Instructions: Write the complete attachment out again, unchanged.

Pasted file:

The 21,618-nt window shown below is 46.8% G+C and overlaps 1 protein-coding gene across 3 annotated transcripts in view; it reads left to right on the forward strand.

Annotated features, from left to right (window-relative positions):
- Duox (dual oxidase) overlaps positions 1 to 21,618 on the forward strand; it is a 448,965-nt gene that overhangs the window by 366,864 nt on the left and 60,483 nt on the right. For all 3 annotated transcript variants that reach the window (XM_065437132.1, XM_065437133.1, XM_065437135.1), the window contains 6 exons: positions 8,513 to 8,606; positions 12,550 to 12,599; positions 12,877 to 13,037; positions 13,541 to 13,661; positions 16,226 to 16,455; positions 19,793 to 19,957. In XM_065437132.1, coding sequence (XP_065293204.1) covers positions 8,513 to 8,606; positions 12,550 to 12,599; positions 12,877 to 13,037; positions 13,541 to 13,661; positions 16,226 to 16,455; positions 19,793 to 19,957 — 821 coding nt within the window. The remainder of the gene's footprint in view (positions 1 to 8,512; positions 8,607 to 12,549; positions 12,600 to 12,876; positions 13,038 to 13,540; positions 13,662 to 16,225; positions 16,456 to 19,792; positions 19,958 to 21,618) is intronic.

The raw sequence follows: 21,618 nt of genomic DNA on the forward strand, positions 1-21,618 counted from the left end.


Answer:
The 21,618-nt window shown below is 46.8% G+C and overlaps 1 protein-coding gene across 3 annotated transcripts in view; it reads left to right on the forward strand.

Annotated features, from left to right (window-relative positions):
- Duox (dual oxidase) overlaps positions 1 to 21,618 on the forward strand; it is a 448,965-nt gene that overhangs the window by 366,864 nt on the left and 60,483 nt on the right. For all 3 annotated transcript variants that reach the window (XM_065437132.1, XM_065437133.1, XM_065437135.1), the window contains 6 exons: positions 8,513 to 8,606; positions 12,550 to 12,599; positions 12,877 to 13,037; positions 13,541 to 13,661; positions 16,226 to 16,455; positions 19,793 to 19,957. In XM_065437132.1, coding sequence (XP_065293204.1) covers positions 8,513 to 8,606; positions 12,550 to 12,599; positions 12,877 to 13,037; positions 13,541 to 13,661; positions 16,226 to 16,455; positions 19,793 to 19,957 — 821 coding nt within the window. The remainder of the gene's footprint in view (positions 1 to 8,512; positions 8,607 to 12,549; positions 12,600 to 12,876; positions 13,038 to 13,540; positions 13,662 to 16,225; positions 16,456 to 19,792; positions 19,958 to 21,618) is intronic.

The raw sequence follows: 21,618 nt of genomic DNA on the forward strand, positions 1-21,618 counted from the left end.